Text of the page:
Trauma Care

If you become seriously injured in a major accident, such as a car crash, you may be transported by helicopter to a trauma center. Some hospitals are designated as trauma centers are staffed with special experts to treat patients with the most serious life-threatening injuries, such as severe head trauma or bodily injuries from falling objects.

Trauma centers exist as part of organized trauma systems and are ranked in four designations, according to the level of equipment and staff expertise. Levels 3 and 4 trauma centers have limited facilities and may need to stabilize and transfer the sickest patients to higher levels of care. The most comprehensive services are available at Levels 1 and 2 trauma centers; Level 1 trauma centers also are required to conduct research on improving trauma care. To qualify as a Level 1 trauma center, a hospital must have a number of complex capabilities, including an emergency department, a high-quality intensive care ward, an operating room staffed around the clock and access to advanced equipment. Levels 1 or 2 trauma centers have trauma surgeons and other medical specialists, such as neurosurgeons and orthopedic surgeons available around the clock at a moment’s notice.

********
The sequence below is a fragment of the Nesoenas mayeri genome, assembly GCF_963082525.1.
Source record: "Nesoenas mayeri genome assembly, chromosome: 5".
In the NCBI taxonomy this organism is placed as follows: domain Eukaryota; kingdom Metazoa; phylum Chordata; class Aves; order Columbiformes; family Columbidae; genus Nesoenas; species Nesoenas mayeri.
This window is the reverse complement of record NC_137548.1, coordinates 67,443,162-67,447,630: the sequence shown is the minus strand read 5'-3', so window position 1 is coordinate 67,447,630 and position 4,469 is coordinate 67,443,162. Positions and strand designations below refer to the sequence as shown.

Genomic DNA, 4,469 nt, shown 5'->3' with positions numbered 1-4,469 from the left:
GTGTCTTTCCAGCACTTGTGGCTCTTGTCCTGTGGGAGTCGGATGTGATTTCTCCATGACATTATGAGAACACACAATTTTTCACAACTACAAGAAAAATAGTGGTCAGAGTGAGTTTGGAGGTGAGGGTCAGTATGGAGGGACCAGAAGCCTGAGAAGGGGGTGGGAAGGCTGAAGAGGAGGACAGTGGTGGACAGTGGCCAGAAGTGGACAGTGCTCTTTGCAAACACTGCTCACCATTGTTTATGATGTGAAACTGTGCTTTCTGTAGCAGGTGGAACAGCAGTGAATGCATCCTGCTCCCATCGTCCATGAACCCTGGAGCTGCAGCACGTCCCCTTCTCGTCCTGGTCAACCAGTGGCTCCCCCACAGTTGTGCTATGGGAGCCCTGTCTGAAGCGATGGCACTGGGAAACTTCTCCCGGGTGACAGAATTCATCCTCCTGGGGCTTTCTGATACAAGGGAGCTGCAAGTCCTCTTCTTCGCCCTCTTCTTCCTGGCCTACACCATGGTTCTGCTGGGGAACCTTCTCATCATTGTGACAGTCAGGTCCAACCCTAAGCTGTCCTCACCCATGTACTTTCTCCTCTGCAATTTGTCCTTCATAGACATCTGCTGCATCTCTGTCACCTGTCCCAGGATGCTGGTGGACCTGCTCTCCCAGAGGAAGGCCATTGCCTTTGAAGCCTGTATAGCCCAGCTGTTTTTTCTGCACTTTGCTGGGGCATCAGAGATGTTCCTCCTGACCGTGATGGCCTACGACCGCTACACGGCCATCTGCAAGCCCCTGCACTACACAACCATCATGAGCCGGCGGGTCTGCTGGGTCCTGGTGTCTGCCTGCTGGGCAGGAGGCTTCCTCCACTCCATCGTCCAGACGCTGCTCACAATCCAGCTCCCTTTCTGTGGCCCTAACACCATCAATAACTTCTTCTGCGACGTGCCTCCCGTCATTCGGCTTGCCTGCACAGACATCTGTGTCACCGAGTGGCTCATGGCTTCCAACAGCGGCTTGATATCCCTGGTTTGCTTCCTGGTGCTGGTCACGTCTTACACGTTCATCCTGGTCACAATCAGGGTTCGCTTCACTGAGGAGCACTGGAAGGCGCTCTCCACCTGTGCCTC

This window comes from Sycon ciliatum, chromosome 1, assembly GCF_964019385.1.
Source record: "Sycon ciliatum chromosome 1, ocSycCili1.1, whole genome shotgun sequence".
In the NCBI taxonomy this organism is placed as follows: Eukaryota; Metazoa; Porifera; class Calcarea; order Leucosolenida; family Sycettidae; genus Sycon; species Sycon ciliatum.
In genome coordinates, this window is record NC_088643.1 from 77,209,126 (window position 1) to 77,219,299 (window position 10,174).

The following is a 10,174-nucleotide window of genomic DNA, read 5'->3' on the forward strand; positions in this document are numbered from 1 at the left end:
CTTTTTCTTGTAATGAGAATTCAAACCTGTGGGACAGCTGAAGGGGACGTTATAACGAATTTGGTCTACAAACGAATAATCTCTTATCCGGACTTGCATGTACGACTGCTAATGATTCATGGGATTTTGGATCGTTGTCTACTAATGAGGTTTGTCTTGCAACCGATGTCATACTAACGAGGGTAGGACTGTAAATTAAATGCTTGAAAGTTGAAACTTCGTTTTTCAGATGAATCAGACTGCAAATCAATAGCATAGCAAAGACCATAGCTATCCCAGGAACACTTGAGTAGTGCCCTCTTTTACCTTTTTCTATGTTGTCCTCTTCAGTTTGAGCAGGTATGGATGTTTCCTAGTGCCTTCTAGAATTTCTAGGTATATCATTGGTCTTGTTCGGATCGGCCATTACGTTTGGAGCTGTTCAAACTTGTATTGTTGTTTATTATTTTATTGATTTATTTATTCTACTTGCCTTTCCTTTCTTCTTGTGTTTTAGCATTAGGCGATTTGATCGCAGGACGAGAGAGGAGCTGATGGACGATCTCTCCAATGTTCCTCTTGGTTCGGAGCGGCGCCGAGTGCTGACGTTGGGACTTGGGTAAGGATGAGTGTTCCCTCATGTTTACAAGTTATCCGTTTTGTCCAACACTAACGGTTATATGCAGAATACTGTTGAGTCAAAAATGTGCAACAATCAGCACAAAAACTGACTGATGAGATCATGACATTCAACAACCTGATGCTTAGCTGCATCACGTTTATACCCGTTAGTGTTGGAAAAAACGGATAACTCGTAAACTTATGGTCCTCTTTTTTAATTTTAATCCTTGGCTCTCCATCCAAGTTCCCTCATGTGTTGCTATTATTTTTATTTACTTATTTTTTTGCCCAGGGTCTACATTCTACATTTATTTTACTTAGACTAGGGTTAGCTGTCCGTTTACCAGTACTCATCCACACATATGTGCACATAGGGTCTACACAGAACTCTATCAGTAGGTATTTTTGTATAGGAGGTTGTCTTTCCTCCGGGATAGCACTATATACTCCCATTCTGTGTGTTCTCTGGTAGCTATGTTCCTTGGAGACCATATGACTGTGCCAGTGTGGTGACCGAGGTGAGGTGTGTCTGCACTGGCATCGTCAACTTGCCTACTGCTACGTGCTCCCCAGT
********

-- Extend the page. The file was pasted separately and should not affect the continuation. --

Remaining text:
Emergency physicians and trauma surgeons work together as a team for patients. Many lives have been saved of people injured in remote areas who have been flown or transported to trauma centers. Yet some parts of the country are underserved by trauma centers and expert trauma care may be many miles away from the injured person. Some have closed or downgraded their designations over funding issues.

Access to Care ER101 Public Education
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